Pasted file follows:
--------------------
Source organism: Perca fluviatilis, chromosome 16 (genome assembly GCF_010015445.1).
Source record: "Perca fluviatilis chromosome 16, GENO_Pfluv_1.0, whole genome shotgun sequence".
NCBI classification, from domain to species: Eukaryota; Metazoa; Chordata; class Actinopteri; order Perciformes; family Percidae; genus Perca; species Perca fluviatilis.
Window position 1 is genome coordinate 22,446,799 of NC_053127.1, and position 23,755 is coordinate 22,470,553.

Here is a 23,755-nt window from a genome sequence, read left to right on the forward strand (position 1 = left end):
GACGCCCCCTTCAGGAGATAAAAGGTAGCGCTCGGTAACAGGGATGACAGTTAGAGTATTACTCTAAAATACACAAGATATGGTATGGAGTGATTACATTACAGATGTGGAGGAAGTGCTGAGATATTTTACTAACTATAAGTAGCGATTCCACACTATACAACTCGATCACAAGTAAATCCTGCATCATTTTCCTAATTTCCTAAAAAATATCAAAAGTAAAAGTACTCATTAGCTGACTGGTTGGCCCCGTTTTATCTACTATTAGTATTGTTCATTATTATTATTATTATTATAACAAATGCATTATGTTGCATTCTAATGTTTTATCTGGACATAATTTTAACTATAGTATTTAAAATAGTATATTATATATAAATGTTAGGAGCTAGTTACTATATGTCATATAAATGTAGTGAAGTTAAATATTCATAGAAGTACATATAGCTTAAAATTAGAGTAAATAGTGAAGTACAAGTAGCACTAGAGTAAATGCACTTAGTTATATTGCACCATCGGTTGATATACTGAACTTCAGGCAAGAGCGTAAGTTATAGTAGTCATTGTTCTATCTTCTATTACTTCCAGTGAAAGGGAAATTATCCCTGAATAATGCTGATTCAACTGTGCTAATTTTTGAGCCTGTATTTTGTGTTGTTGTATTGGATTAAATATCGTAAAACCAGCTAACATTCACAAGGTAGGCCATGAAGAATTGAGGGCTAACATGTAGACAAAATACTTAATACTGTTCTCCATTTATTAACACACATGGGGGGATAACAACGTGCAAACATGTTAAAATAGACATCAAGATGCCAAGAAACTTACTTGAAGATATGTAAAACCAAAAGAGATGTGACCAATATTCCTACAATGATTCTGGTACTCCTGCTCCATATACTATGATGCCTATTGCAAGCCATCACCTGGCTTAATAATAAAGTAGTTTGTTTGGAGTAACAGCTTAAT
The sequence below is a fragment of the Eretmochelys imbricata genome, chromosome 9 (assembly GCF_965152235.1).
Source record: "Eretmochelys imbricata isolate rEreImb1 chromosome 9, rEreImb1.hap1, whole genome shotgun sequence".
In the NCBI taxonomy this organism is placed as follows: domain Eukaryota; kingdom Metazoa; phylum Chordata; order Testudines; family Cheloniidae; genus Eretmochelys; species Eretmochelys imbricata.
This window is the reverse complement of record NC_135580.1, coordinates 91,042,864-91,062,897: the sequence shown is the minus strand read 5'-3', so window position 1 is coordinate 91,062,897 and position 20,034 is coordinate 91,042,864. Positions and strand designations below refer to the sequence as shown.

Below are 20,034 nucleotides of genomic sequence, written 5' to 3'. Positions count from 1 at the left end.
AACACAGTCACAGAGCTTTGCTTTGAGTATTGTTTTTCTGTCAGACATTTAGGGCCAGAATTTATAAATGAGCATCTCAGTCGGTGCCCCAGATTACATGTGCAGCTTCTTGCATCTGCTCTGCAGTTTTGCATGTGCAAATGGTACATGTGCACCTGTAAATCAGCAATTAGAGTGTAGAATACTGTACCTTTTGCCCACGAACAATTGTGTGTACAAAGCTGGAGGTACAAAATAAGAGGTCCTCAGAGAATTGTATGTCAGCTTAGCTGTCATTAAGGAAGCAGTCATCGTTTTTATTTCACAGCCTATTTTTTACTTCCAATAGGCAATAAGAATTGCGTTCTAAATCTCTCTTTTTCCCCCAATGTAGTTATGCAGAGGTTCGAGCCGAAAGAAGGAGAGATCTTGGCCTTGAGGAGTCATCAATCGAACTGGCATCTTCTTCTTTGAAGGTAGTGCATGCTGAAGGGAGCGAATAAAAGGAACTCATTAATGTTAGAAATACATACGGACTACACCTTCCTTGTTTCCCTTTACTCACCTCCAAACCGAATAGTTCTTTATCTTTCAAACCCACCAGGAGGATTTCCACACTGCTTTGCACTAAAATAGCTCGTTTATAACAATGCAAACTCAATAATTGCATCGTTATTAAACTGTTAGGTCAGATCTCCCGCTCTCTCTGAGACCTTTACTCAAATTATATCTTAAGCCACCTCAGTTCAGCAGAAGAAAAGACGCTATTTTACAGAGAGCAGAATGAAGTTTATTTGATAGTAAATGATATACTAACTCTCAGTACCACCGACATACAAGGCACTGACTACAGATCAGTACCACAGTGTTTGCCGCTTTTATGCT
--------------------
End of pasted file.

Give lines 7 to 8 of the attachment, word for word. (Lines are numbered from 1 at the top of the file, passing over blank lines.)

The sequence below is a fragment of the Eretmochelys imbricata genome, chromosome 9 (assembly GCF_965152235.1).
Source record: "Eretmochelys imbricata isolate rEreImb1 chromosome 9, rEreImb1.hap1, whole genome shotgun sequence".